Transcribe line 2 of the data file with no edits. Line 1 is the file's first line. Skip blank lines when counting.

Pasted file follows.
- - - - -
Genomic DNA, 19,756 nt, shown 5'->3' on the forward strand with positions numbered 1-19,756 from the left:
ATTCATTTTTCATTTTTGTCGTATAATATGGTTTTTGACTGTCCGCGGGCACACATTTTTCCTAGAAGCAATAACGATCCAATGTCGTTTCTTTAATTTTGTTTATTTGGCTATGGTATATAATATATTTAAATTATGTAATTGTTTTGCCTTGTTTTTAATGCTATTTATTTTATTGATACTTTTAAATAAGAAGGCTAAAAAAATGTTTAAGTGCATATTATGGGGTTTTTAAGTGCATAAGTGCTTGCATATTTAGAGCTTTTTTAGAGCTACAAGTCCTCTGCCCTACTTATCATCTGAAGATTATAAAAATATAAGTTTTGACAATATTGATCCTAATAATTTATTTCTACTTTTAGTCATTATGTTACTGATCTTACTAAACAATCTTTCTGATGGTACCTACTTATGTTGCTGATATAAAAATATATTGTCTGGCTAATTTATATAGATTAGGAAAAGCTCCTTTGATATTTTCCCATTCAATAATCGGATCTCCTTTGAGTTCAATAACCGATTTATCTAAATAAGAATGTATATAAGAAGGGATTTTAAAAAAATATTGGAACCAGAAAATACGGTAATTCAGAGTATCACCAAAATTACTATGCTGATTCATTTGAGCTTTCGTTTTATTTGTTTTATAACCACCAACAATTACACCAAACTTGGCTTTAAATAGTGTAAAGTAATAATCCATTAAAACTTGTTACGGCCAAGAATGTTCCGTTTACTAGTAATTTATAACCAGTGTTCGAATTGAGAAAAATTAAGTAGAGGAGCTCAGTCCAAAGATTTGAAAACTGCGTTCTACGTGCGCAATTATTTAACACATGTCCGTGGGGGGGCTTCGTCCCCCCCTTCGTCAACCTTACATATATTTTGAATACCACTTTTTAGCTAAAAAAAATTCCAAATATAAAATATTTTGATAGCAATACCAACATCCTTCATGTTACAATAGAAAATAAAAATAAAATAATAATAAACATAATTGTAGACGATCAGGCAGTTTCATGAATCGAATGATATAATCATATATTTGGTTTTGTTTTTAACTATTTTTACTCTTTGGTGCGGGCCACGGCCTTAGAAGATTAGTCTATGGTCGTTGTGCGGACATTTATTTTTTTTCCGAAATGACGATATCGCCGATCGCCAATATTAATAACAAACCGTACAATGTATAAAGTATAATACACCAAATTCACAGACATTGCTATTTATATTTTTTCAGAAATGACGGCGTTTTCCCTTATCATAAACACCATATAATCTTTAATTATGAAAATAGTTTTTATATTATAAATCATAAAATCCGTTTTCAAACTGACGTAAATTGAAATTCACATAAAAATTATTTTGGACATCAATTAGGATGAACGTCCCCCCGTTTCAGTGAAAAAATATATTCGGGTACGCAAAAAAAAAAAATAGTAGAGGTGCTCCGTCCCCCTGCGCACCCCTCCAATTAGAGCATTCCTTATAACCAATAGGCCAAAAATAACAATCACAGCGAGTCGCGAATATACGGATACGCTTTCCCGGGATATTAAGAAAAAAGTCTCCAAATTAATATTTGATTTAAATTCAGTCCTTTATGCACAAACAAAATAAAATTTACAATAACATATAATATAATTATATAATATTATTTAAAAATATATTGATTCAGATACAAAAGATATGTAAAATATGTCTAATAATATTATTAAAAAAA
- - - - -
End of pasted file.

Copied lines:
ATTCATTTTTCATTTTTGTCGTATAATATGGTTTTTGACTGTCCGCGGGCACACATTTTTCCTAGAAGCAATAACGATCCAATGTCGTTTCTTTAATTTTGTTTATTTGGCTATGGTATATAATATATTTAAATTATGTAATTGTTTTGCCTTGTTTTTAATGCTATTTATTTTATTGATACTTTTAAATAAGAAGGCTAAAAAAATGTTTAAGTGCATATTATGGGGTTTTTAAGTGCATAAGTGCTTGCATATTTAGAGCTTTTTTAGAGCTACAAGTCCTCTGCCCTACTTATCATCTGAAGATTATAAAAATATAAGTTTTGACAATATTGATCCTAATAATTTATTTCTACTTTTAGTCATTATGTTACTGATCTTACTAAACAATCTTTCTGATGGTACCTACTTATGTTGCTGATATAAAAATATATTGTCTGGCTAATTTATATAGATTAGGAAAAGCTCCTTTGATATTTTCCCATTCAATAATCGGATCTCCTTTGAGTTCAATAACCGATTTATCTAAATAAGAATGTATATAAGAAGGGATTTTAAAAAAATATTGGAACCAGAAAATACGGTAATTCAGAGTATCACCAAAATTACTATGCTGATTCATTTGAGCTTTCGTTTTATTTGTTTTATAACCACCAACAATTACACCAAACTTGGCTTTAAATAGTGTAAAGTAATAATCCATTAAAACTTGTTACGGCCAAGAATGTTCCGTTTACTAGTAATTTATAACCAGTGTTCGAATTGAGAAAAATTAAGTAGAGGAGCTCAGTCCAAAGATTTGAAAACTGCGTTCTACGTGCGCAATTATTTAACACATGTCCGTGGGGGGGCTTCGTCCCCCCCTTCGTCAACCTTACATATATTTTGAATACCACTTTTTAGCTAAAAAAAATTCCAAATATAAAATATTTTGATAGCAATACCAACATCCTTCATGTTACAATAGAAAATAAAAATAAAATAATAATAAACATAATTGTAGACGATCAGGCAGTTTCATGAATCGAATGATATAATCATATATTTGGTTTTGTTTTTAACTATTTTTACTCTTTGGTGCGGGCCACGGCCTTAGAAGATTAGTCTATGGTCGTTGTGCGGACATTTATTTTTTTTCCGAAATGACGATATCGCCGATCGCCAATATTAATAACAAACCGTACAATGTATAAAGTATAATACACCAAATTCACAGACATTGCTATTTATATTTTTTCAGAAATGACGGCGTTTTCCCTTATCATAAACACCATATAATCTTTAATTATGAAAATAGTTTTTATATTATAAATCATAAAATCCGTTTTCAAACTGACGTAAATTGAAATTCACATAAAAATTATTTTGGACATCAATTAGGATGAACGTCCCCCCGTTTCAGTGAAAAAATATATTCGGGTACGCAAAAAAAAAAAATAGTAGAGGTGCTCCGTCCCCCTGCGCACCCCTCCAATTAGAGCATTCCTTATAACCAATAGGCCAAAAATAACAATCACAGCGAGTCGCGAATATACGGATACGCTTTCCCGGGATATTAAGAAAAAAGTCTCCAAATTAATATTTGATTTAAATTCAGTCCTTTATGCACAAACAAAATAAAATTTACAATAACATATAATATAATTATATAATATTATTTAAAAATATATTGATTCAGATACAAAAGATATGTAAAATATGTCTAATAATATTATTAAAAAAA